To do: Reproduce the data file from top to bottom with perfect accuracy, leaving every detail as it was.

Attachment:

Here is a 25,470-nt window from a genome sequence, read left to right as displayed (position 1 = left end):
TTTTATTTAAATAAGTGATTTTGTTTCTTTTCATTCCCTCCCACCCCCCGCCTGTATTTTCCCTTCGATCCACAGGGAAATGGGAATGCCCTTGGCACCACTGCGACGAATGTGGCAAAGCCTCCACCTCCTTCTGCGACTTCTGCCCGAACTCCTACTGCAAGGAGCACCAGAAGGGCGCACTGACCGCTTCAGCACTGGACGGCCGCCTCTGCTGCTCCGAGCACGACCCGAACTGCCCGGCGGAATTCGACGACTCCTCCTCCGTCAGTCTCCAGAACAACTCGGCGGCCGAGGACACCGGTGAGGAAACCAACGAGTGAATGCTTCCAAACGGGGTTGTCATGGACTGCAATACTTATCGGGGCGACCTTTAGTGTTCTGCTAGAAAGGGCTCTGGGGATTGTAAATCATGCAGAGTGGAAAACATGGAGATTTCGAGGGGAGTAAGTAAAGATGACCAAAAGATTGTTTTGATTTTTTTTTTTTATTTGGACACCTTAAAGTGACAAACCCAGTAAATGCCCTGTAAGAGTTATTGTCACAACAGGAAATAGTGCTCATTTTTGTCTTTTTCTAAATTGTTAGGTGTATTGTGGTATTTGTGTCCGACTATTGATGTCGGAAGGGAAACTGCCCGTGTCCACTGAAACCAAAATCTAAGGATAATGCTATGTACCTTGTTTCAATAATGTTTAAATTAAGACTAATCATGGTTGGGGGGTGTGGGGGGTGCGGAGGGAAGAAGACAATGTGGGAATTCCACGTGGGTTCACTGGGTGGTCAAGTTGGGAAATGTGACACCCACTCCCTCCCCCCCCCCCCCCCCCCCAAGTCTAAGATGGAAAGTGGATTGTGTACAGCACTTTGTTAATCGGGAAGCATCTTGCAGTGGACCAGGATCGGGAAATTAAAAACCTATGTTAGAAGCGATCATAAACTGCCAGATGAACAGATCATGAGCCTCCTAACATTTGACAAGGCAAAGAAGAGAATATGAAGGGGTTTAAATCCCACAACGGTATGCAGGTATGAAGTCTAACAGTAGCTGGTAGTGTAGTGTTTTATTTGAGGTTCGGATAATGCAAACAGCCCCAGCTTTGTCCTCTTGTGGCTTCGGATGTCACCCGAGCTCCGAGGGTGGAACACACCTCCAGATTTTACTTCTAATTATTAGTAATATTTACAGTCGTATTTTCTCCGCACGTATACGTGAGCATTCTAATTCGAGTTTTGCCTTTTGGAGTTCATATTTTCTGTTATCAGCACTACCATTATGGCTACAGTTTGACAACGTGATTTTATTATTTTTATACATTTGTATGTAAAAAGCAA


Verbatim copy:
Here is a 25,470-nt window from a genome sequence, read left to right as displayed (position 1 = left end):
TTTTATTTAAATAAGTGATTTTGTTTCTTTTCATTCCCTCCCACCCCCCGCCTGTATTTTCCCTTCGATCCACAGGGAAATGGGAATGCCCTTGGCACCACTGCGACGAATGTGGCAAAGCCTCCACCTCCTTCTGCGACTTCTGCCCGAACTCCTACTGCAAGGAGCACCAGAAGGGCGCACTGACCGCTTCAGCACTGGACGGCCGCCTCTGCTGCTCCGAGCACGACCCGAACTGCCCGGCGGAATTCGACGACTCCTCCTCCGTCAGTCTCCAGAACAACTCGGCGGCCGAGGACACCGGTGAGGAAACCAACGAGTGAATGCTTCCAAACGGGGTTGTCATGGACTGCAATACTTATCGGGGCGACCTTTAGTGTTCTGCTAGAAAGGGCTCTGGGGATTGTAAATCATGCAGAGTGGAAAACATGGAGATTTCGAGGGGAGTAAGTAAAGATGACCAAAAGATTGTTTTGATTTTTTTTTTTTATTTGGACACCTTAAAGTGACAAACCCAGTAAATGCCCTGTAAGAGTTATTGTCACAACAGGAAATAGTGCTCATTTTTGTCTTTTTCTAAATTGTTAGGTGTATTGTGGTATTTGTGTCCGACTATTGATGTCGGAAGGGAAACTGCCCGTGTCCACTGAAACCAAAATCTAAGGATAATGCTATGTACCTTGTTTCAATAATGTTTAAATTAAGACTAATCATGGTTGGGGGGTGTGGGGGGTGCGGAGGGAAGAAGACAATGTGGGAATTCCACGTGGGTTCACTGGGTGGTCAAGTTGGGAAATGTGACACCCACTCCCTCCCCCCCCCCCCCCCCCCCAAGTCTAAGATGGAAAGTGGATTGTGTACAGCACTTTGTTAATCGGGAAGCATCTTGCAGTGGACCAGGATCGGGAAATTAAAAACCTATGTTAGAAGCGATCATAAACTGCCAGATGAACAGATCATGAGCCTCCTAACATTTGACAAGGCAAAGAAGAGAATATGAAGGGGTTTAAATCCCACAACGGTATGCAGGTATGAAGTCTAACAGTAGCTGGTAGTGTAGTGTTTTATTTGAGGTTCGGATAATGCAAACAGCCCCAGCTTTGTCCTCTTGTGGCTTCGGATGTCACCCGAGCTCCGAGGGTGGAACACACCTCCAGATTTTACTTCTAATTATTAGTAATATTTACAGTCGTATTTTCTCCGCACGTATACGTGAGCATTCTAATTCGAGTTTTGCCTTTTGGAGTTCATATTTTCTGTTATCAGCACTACCATTATGGCTACAGTTTGACAACGTGATTTTATTATTTTTATACATTTGTATGTAAAAAGCAA